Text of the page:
GPS Tracking Applications
Tracking applications allow users to share information generated by GPS in their mobile devices about the paths they use to travel. These data are an excellent source of planning information because they show paths really taken by users and can provide real time information about speeds or performance conditions. Many tracking applications allow users to add information to maps such as problems.
Waze is the most familiar tracking application. It tracks users to identify real time roadway traffic conditions and allows users to enter data (e.g., accident locations). Waze is combined with a travel planner that provides users on fastest routes given real time traffic conditions.
Tracking applications have also been developed for sustainable transport modes: public transport, biking and walking. Fitness applications are an especially good source of information on biking and walking.
Cities are increasingly using (buying) data from tracking applications developed by private companies. For example, many cities are working with Waze to obtain traffic data and with fitness application developers like Strada to obtain bicycling data. In some cases cities have developed partnership programs where they provide certain data to the developers and the developers provide data to the city in return.
Agencies planning to use tracking data need to consider:
- Data privacy?
- Should agencies buy data from commercial app developers or develop their own apps?
- Are application users typical (i.e. not competitive bike riders)?
- Should cities plan for typical app users?
The next sections outline tracking data applications for sustainable transport modes.
Examples: GPS Tracking Apps
Meine Radspur is an early example of using GPS tracking for bicycle planning.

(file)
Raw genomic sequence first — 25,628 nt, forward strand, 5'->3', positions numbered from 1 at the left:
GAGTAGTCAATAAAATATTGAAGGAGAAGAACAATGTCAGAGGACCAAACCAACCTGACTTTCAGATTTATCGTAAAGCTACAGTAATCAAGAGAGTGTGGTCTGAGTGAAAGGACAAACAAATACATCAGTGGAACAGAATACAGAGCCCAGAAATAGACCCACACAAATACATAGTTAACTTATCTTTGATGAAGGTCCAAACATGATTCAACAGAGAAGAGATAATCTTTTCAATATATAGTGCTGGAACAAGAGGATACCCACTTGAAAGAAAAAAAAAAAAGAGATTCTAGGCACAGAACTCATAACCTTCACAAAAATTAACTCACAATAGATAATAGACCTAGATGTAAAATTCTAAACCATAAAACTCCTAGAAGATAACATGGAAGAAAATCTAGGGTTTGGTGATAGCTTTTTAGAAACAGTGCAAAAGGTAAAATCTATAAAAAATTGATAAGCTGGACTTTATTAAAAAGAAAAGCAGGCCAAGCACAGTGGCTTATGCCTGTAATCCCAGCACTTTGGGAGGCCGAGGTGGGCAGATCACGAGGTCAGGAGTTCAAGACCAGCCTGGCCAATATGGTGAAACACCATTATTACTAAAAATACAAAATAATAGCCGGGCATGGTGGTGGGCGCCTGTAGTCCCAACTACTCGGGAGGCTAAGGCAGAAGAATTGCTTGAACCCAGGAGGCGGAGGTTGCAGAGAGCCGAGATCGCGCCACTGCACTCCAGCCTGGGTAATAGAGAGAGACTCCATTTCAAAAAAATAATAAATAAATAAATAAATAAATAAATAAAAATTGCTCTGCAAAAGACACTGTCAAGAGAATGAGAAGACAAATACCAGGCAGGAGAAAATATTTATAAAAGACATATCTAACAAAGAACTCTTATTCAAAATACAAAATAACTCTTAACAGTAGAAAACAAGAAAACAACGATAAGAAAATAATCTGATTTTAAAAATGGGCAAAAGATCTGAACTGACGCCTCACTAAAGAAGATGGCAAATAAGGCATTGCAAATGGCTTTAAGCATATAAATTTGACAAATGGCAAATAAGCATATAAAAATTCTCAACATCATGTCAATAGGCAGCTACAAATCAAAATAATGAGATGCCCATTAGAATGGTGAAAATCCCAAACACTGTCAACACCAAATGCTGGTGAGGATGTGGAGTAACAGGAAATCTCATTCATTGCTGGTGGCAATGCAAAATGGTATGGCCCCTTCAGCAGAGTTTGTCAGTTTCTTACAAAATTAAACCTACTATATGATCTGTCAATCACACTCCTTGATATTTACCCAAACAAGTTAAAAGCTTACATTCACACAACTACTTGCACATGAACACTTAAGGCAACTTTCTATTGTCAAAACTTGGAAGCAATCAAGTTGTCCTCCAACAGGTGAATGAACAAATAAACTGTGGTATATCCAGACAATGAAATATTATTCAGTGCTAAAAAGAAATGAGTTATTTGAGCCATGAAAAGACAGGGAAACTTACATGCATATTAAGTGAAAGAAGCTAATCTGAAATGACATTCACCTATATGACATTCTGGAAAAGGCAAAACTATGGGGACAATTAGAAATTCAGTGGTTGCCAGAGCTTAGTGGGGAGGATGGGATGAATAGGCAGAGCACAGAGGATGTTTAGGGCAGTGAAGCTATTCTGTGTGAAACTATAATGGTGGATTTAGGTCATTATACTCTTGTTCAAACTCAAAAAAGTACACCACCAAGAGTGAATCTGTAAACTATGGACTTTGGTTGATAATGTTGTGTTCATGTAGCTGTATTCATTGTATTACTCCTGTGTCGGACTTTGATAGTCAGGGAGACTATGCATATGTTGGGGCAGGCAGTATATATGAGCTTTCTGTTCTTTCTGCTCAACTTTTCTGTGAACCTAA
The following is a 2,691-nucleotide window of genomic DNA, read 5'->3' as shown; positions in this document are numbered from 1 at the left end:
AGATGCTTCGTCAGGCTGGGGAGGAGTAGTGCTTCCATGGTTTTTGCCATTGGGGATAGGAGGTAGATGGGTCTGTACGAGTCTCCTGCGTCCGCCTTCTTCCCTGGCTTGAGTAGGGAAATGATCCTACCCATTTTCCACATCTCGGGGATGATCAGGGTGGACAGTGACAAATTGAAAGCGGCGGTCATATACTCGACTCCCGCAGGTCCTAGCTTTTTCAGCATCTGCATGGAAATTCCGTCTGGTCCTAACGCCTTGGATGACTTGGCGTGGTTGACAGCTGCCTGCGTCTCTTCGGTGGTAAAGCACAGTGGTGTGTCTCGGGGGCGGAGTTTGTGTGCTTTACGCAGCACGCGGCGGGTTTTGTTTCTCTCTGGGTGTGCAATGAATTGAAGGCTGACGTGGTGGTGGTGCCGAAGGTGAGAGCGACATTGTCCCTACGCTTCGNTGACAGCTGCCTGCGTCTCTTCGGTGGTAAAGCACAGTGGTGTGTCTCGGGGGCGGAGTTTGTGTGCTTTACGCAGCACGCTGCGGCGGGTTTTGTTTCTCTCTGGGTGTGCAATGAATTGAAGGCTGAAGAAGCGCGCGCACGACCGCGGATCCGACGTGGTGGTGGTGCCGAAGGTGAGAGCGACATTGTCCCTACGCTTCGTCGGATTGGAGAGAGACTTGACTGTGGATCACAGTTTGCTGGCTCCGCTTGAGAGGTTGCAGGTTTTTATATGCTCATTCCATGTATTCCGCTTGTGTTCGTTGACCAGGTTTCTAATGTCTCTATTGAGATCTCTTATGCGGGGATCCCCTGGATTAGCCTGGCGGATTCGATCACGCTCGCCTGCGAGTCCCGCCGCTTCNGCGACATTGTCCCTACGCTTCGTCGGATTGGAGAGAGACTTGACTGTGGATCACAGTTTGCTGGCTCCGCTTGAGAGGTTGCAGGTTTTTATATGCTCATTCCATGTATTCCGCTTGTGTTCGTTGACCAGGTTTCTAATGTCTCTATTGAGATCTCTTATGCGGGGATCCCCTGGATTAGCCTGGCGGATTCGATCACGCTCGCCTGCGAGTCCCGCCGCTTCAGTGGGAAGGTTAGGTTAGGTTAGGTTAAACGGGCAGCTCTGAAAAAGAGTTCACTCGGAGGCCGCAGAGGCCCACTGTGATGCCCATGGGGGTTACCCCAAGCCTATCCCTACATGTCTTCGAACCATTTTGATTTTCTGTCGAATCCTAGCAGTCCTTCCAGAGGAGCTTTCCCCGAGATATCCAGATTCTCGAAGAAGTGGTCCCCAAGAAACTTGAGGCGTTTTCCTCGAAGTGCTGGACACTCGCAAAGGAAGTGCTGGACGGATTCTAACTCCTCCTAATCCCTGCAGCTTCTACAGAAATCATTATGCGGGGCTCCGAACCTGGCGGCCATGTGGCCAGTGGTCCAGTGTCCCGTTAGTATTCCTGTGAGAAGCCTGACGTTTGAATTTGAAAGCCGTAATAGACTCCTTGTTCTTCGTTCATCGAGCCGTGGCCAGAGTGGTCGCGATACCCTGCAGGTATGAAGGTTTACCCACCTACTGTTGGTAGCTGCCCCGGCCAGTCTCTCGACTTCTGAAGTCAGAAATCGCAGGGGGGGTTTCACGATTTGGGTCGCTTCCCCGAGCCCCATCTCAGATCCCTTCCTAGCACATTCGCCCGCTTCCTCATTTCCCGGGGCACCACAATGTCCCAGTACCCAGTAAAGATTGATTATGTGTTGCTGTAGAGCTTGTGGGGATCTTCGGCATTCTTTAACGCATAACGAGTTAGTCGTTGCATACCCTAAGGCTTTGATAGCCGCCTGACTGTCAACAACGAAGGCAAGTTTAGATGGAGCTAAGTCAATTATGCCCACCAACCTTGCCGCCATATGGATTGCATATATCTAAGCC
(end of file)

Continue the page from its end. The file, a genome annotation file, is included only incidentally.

Bicycle Tracking Apps
Bicycle tracking applications are one of the most popular types of GPS tracking applications. In addition to many privately developed fitness tracking applications many cities and researchers have created these applications individually. Given the large number of applications we’ve created a special page with example bicycle tracking data applications and references:
Public Transport Tracking Apps
Public transport is another field where many GPS tracking applications have been developed. In this case there seem to be more private-sector developed applications than in the case of bicycle GPS tracking applications. Here’s a link to our page with example public transport GPS tracking applications and references:
Pedestrian Tracking Apps
Interestingly, aside from pedestrian tracking that’s part of fitness applications there do not seem to be very many applications directly created to provide planning data from pedestrian trips. Probably I’ve missed some, but it could be a good market to explore.
References: GPS Tracking Apps
- Trace Project – The EU-supported TRACE project (2015-2018) will examine geo-based crowdsourcing applications for biking and walking.
- City planners tap into wealth of cycling data from Strava tracking app – Peter Walker, The Guardian Bike Blog, 9 May 2016.
Blog Posts: GPS Tracking Apps
The Transit App can now collect tracking data from users to help them predict real time arrival information. This is an excellent tool especially in cities where there is no current real time data available. It’s also quite helpful because it can be more accurate than vehicle GPS signals since these signals may only be sent […]
radwende.de is a really neat project from Wiesbaden Germany. They use a GPS tracking app to crowdsource bike trips and then turn the information into a beautiful map you can hang on the wall. Of course they use the data too to help determine where people ride in the city to help planners improve bike […]
The European Commission supported TRACE project will assess the potential of movement tracking services to better plan and promote walking and cycling in cities, and develop tracking tools that will fuel the take up of walking and cycling measures. The project started in June 2015 and runs until 2018. TRACE targets established measures to promote […]
Arlington Virginia’s Mobility Lab recently organised a “Radius Ride” from a high school to determine how far people could ride their bikes in 5, 10 and 15 minutes. This is designed to help people understand that things are closer by bike than they might think. Here’s the Mobility Lab’s post School Bicycling Safety in Alexandria, Virginia […]